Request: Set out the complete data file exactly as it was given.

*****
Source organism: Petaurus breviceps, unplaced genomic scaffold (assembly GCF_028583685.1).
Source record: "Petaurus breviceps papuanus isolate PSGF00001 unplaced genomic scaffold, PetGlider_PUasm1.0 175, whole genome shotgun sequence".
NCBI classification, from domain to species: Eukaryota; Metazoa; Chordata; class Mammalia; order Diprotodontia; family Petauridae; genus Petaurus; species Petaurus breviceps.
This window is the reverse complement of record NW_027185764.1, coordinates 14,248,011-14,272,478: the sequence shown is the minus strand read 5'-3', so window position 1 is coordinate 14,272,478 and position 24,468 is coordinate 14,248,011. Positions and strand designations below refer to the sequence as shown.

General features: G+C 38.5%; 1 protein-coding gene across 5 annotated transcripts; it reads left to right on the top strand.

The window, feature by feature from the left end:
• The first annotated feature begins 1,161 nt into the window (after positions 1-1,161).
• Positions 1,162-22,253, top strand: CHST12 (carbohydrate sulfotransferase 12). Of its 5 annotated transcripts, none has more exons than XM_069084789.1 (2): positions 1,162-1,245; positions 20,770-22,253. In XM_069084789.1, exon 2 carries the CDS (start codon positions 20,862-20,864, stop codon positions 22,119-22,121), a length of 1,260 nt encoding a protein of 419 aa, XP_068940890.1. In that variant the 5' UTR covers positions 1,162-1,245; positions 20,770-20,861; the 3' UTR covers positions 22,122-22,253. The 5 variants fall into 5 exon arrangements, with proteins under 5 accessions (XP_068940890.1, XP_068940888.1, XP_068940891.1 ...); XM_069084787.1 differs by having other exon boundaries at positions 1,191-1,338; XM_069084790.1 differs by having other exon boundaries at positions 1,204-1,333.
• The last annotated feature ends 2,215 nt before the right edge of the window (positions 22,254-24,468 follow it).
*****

Source organism: Petaurus breviceps, unplaced genomic scaffold (assembly GCF_028583685.1).
Source record: "Petaurus breviceps papuanus isolate PSGF00001 unplaced genomic scaffold, PetGlider_PUasm1.0 175, whole genome shotgun sequence".
NCBI classification, from domain to species: Eukaryota; Metazoa; Chordata; class Mammalia; order Diprotodontia; family Petauridae; genus Petaurus; species Petaurus breviceps.
This window is the reverse complement of record NW_027185764.1, coordinates 14,248,011-14,272,478: the sequence shown is the minus strand read 5'-3', so window position 1 is coordinate 14,272,478 and position 24,468 is coordinate 14,248,011. Positions and strand designations below refer to the sequence as shown.

General features: G+C 38.5%; 1 protein-coding gene across 5 annotated transcripts; it reads left to right on the top strand.

The window, feature by feature from the left end:
• The first annotated feature begins 1,161 nt into the window (after positions 1-1,161).
• Positions 1,162-22,253, top strand: CHST12 (carbohydrate sulfotransferase 12). Of its 5 annotated transcripts, none has more exons than XM_069084789.1 (2): positions 1,162-1,245; positions 20,770-22,253. In XM_069084789.1, exon 2 carries the CDS (start codon positions 20,862-20,864, stop codon positions 22,119-22,121), a length of 1,260 nt encoding a protein of 419 aa, XP_068940890.1. In that variant the 5' UTR covers positions 1,162-1,245; positions 20,770-20,861; the 3' UTR covers positions 22,122-22,253. The 5 variants fall into 5 exon arrangements, with proteins under 5 accessions (XP_068940890.1, XP_068940888.1, XP_068940891.1 ...); XM_069084787.1 differs by having other exon boundaries at positions 1,191-1,338; XM_069084790.1 differs by having other exon boundaries at positions 1,204-1,333.
• The last annotated feature ends 2,215 nt before the right edge of the window (positions 22,254-24,468 follow it).